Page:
Essay On Mass Incarceration

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In her book, Motor City, Sherri Jefferson examines the 40-year history of the “War on Drugs” in America, which has created prisoners and casualties of war. As an advocate for victims of sex trafficking, Jefferson also exams the role of being SOLD in America; the impact of sex, organ, labor, and drug trafficking. These examinations provide a lens into to understanding mass incarceration. Mass incarceration in America has left millions of people without the means to survive. Former offenders are discharged from prison without any income. Many owing outstanding child support payments. Some will likely re-offend to pay their outstanding debt, while others will be subject to contempt of court for failure to pay outstanding support accrued during…show more content…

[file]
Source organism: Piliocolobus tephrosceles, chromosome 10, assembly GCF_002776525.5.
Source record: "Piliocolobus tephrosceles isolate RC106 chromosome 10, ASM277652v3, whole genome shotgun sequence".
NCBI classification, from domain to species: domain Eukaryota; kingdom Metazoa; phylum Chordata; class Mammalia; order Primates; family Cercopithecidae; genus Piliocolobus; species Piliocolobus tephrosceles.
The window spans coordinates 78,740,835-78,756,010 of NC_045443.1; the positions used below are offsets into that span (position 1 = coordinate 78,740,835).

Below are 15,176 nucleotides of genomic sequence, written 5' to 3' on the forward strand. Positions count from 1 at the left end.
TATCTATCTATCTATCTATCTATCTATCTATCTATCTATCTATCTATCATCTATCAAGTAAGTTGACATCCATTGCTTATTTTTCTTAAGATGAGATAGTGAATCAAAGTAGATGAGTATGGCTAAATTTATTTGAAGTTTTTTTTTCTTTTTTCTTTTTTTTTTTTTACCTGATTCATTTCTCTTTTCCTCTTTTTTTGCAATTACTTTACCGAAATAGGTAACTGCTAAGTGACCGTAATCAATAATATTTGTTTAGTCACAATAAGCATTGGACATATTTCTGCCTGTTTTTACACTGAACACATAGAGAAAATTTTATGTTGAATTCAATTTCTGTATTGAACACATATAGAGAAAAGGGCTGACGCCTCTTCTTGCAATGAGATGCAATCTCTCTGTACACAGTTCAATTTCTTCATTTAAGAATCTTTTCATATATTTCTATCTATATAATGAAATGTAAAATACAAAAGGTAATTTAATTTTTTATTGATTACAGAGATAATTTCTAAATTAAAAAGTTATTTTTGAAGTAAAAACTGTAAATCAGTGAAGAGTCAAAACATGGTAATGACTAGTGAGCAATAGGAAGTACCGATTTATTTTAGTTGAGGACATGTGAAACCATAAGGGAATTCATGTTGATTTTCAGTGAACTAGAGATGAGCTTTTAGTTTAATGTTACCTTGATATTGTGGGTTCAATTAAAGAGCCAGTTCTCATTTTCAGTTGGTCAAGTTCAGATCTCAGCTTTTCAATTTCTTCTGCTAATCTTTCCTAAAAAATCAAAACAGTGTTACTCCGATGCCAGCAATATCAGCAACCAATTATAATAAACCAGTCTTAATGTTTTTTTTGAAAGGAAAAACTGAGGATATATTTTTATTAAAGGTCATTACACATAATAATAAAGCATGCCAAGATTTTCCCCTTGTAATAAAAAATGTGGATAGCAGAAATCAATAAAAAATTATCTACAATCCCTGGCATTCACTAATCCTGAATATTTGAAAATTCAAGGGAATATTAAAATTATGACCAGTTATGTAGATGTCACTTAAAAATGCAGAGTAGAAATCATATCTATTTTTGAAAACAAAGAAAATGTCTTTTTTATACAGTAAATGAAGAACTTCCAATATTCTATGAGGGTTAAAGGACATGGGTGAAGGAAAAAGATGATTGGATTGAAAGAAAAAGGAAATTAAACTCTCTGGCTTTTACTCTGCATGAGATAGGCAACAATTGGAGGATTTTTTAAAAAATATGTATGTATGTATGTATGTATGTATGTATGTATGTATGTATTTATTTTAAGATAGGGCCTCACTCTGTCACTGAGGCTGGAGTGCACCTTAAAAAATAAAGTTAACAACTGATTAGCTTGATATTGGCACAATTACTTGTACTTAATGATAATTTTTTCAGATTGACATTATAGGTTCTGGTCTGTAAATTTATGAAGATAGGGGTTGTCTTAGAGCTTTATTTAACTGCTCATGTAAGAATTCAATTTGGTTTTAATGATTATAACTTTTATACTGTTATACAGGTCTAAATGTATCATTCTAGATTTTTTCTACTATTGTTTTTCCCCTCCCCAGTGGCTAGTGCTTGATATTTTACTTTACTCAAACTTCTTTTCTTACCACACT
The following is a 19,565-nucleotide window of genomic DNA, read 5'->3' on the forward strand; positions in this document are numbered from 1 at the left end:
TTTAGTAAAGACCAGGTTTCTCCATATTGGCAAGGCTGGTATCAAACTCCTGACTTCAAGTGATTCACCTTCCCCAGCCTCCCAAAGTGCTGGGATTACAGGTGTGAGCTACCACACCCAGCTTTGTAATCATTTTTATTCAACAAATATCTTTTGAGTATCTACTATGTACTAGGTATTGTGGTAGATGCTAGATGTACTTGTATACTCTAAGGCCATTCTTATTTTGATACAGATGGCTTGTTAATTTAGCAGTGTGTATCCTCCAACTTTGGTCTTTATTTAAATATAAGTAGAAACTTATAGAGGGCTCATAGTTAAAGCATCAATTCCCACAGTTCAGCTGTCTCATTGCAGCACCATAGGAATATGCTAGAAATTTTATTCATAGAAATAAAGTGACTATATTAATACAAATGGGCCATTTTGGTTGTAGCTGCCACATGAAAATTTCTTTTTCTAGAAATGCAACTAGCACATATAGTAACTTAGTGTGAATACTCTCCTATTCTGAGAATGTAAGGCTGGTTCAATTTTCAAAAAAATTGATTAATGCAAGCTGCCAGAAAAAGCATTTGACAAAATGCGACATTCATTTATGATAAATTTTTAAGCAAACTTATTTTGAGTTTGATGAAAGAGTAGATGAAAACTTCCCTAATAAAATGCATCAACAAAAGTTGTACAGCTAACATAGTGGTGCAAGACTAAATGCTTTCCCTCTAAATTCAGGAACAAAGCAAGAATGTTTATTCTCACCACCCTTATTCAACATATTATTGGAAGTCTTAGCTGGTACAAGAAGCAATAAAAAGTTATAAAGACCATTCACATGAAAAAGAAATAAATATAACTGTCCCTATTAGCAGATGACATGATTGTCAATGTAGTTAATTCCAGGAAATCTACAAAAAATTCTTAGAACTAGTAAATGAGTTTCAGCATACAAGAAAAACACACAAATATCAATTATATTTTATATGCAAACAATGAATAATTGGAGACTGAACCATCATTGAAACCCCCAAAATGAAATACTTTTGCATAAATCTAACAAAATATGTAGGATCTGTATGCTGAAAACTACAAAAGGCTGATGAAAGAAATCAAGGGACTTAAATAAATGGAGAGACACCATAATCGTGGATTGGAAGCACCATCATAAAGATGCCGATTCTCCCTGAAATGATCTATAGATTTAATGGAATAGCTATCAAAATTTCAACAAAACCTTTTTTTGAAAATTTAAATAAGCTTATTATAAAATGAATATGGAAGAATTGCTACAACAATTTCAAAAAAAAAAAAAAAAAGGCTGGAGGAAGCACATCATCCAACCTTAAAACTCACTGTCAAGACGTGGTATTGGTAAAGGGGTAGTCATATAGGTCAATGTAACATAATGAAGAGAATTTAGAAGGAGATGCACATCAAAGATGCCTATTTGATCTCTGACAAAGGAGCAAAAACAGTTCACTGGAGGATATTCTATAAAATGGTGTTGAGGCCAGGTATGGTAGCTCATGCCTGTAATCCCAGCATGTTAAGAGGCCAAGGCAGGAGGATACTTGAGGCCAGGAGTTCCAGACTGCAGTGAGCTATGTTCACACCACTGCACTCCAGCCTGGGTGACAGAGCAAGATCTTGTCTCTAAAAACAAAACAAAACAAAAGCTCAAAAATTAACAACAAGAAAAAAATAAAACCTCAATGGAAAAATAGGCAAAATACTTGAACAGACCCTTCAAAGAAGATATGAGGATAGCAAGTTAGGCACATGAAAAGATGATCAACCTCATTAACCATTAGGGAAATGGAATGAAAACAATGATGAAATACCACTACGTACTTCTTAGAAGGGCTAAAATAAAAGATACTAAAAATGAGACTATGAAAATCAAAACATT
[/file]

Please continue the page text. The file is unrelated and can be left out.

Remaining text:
However, you did not commit the offense of murder and you are not charged with murder. Now, imagine, that after 15 years, that you are released from prison. However, on the date of discharge you are arrested on an outstanding warrant for failure to pay child support accrued during your incarceration. Envision a debt of over $40,000.00, which is due payable immediately. Where are you expected to get those resources? Aside from the prison labor system, inmates in America do not have access to work. America has created a system that guarantees re-entry into prison, but not society. On September 25, 2017, Justices of the Supreme Court of the United States will exam Heard v. Georgia Department of Human Services. This case is indicative of the institutionalized and systemic problems associated with mass incarceration in America. The focus of the legal claims relates to child support and the inability to make payments during incarceration and the denial of direct appeals following contempt proceedings. However, the outcome of the legal claims is that the current system forces former inmates and others to create their own economy. The street economy strives and services from sex trafficking. It is a booming industry with many participants being victims of a broken criminal justice

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